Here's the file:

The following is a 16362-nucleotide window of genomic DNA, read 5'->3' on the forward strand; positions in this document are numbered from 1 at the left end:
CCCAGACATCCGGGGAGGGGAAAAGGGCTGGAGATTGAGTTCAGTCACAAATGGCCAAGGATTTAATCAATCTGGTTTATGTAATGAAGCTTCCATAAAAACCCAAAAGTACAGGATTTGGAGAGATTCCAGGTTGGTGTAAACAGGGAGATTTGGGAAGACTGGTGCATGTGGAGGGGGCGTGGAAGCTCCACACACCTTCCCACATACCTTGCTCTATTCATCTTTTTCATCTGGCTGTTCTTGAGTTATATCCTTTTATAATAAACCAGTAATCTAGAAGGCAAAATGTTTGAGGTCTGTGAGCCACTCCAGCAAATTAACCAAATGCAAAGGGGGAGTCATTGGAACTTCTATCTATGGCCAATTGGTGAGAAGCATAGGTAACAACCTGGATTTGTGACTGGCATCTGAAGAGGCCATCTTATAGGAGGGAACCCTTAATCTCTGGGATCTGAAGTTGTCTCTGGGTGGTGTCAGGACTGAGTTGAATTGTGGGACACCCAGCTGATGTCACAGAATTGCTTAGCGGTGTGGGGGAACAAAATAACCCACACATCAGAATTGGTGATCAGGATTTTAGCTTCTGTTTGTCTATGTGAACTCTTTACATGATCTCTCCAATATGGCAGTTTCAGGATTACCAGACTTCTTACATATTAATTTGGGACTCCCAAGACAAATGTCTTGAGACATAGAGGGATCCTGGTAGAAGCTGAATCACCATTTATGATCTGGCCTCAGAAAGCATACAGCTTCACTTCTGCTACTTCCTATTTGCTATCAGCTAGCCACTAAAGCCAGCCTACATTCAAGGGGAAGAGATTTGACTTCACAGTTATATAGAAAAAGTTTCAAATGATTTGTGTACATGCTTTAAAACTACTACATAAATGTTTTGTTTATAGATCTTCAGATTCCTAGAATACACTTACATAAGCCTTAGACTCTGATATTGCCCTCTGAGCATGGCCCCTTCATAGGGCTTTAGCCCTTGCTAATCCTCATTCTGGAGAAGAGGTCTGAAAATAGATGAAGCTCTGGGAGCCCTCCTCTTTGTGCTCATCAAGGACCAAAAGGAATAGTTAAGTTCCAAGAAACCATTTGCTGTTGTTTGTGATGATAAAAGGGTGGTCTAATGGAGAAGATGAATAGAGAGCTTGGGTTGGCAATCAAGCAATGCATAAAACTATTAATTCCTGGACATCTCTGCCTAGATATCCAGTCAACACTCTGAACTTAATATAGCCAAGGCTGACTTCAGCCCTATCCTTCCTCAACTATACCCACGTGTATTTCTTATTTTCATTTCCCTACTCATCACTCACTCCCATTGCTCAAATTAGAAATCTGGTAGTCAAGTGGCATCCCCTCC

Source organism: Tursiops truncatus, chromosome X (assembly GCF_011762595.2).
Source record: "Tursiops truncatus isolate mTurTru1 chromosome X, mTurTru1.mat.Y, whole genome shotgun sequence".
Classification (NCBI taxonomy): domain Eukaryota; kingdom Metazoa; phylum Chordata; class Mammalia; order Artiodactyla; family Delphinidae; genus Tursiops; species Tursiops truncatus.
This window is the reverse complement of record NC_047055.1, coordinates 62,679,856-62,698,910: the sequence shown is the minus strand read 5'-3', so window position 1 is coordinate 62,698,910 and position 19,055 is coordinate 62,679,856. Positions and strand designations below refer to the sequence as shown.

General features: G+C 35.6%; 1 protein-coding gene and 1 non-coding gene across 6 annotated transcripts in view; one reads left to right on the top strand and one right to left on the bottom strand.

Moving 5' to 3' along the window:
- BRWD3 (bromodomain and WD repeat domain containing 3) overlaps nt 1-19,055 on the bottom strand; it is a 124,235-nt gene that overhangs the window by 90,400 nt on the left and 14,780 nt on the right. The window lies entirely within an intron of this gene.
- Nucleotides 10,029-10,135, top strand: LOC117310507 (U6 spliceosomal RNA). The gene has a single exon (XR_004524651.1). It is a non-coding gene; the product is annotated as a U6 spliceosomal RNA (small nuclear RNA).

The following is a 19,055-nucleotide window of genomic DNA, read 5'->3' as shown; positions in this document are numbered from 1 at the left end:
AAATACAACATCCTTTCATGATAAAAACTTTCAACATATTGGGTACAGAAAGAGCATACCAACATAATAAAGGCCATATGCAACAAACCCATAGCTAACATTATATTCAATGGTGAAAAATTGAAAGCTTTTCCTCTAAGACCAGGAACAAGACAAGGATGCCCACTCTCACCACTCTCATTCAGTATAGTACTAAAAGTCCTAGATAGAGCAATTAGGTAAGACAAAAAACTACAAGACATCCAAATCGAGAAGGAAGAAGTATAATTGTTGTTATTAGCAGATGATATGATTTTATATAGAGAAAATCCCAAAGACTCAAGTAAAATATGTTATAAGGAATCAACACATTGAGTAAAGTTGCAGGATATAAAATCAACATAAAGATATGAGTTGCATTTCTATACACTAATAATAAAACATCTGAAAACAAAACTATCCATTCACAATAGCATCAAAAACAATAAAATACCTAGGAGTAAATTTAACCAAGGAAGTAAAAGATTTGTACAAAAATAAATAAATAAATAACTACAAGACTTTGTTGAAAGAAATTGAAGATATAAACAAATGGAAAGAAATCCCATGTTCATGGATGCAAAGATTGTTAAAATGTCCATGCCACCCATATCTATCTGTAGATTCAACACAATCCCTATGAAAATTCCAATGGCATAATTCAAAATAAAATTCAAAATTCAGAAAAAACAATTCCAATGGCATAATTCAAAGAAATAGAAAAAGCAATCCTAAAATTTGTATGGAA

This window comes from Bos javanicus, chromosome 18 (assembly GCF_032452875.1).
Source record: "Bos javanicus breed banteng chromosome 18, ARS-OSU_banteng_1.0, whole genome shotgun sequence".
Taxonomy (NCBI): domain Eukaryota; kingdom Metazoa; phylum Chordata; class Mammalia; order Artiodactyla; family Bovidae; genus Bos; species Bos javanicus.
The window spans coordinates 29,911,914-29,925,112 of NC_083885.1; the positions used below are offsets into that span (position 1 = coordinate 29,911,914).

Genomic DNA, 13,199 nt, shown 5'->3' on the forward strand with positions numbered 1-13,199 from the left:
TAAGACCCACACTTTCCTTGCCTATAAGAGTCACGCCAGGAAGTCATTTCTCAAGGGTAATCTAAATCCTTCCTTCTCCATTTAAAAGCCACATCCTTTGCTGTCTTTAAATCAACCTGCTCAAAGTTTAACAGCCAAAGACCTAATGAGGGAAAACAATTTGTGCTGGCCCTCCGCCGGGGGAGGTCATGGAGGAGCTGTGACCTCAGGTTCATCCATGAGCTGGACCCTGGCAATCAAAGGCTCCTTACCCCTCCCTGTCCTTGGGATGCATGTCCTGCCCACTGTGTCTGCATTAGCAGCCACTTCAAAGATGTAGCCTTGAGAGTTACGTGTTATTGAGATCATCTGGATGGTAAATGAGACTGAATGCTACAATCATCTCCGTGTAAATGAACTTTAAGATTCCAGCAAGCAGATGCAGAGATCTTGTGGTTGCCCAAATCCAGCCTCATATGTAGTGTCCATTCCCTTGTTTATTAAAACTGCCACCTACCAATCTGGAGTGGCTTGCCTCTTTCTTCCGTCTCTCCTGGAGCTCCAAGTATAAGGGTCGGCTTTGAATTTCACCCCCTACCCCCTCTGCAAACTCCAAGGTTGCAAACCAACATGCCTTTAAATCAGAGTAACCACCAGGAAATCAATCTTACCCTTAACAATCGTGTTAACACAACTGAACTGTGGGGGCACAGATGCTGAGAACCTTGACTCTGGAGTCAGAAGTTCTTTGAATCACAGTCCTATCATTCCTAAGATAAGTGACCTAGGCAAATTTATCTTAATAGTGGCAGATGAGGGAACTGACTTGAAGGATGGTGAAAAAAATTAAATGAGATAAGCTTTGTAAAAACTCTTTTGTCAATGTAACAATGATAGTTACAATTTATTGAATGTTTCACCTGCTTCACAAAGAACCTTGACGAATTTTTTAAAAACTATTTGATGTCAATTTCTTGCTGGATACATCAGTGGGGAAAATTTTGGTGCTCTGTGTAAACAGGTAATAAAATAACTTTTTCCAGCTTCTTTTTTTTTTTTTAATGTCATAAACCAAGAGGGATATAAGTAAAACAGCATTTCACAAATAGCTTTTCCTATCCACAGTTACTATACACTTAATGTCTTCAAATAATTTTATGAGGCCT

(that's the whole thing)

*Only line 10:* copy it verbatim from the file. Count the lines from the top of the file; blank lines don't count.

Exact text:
- Nucleotides 10,029-10,135, top strand: LOC117310507 (U6 spliceosomal RNA). The gene has a single exon (XR_004524651.1). It is a non-coding gene; the product is annotated as a U6 spliceosomal RNA (small nuclear RNA).